Research design and methodology

The first step in formulating research design being the selection of a research philosophy (Saunders, Lewis, & Thornhill, 2012), this research design is based on Positivism philosophy, which is an objective and scientific approach. The positivism philosophy sees the researcher applying objective methods to collection and analysis of the data while accepting certain assumptions about the way the world is viewed (Collins, 2010). The data is not subjected to interpretation, but accepted for what it is. The choice of the philosophy is based on the purposes and motivations of the researcher and becomes the basis for the formulation of the entire research design (Wilson, 2014). In the present research, the researcher seeks to gain more insight into how the distinction between equality and equity impacts women at workplace and how equity can provide a basis for creating a more equal environment for women at workplace.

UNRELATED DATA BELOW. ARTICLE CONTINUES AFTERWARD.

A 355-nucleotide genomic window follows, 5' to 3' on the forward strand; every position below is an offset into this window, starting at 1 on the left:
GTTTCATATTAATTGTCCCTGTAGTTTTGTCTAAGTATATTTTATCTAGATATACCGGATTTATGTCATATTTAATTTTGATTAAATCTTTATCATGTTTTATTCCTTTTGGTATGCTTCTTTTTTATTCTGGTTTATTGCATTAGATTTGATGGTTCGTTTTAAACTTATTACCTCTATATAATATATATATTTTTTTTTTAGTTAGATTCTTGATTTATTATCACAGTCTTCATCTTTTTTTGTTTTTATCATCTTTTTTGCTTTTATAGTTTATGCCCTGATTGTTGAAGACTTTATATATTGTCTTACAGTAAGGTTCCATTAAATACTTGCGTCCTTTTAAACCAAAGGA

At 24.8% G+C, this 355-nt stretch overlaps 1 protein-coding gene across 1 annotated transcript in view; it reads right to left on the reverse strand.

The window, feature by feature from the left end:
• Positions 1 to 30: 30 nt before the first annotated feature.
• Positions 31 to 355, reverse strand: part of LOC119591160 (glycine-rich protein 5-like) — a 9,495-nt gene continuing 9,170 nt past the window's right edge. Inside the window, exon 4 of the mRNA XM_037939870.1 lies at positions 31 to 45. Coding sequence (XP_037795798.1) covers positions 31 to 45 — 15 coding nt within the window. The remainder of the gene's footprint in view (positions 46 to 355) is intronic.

The next step is the selection of research approach from inductive or deductive approaches (Bryman & Bell, 2015). An inductive approach is a bottoms up approach, wherein the researcher is involved in collecting data that will lead to identification of patterns and formulation of theory (Bryman & Bell, 2015). The deductive approach is top down approach where the researcher starts with an existing theory, which is then applied to the data collected so as to understand how the data relates to the general theory (Perrin, 2015). As equality and equity are two concepts that have already been studied and researched by other theorists, the present research will use a deductive approach to relate the data collected for this research with the existing theory. The research process can begin with making broad assumptions about the research topic; in this case, the broad assumption is that equity provides a more appropriate model to create equitable workplace conditions for female employees. Through the course of the research, the researcher may narrow down the broad assumptions as new themes are revealed by the literature and data collected and analysed by the researcher (Creswell, 2013).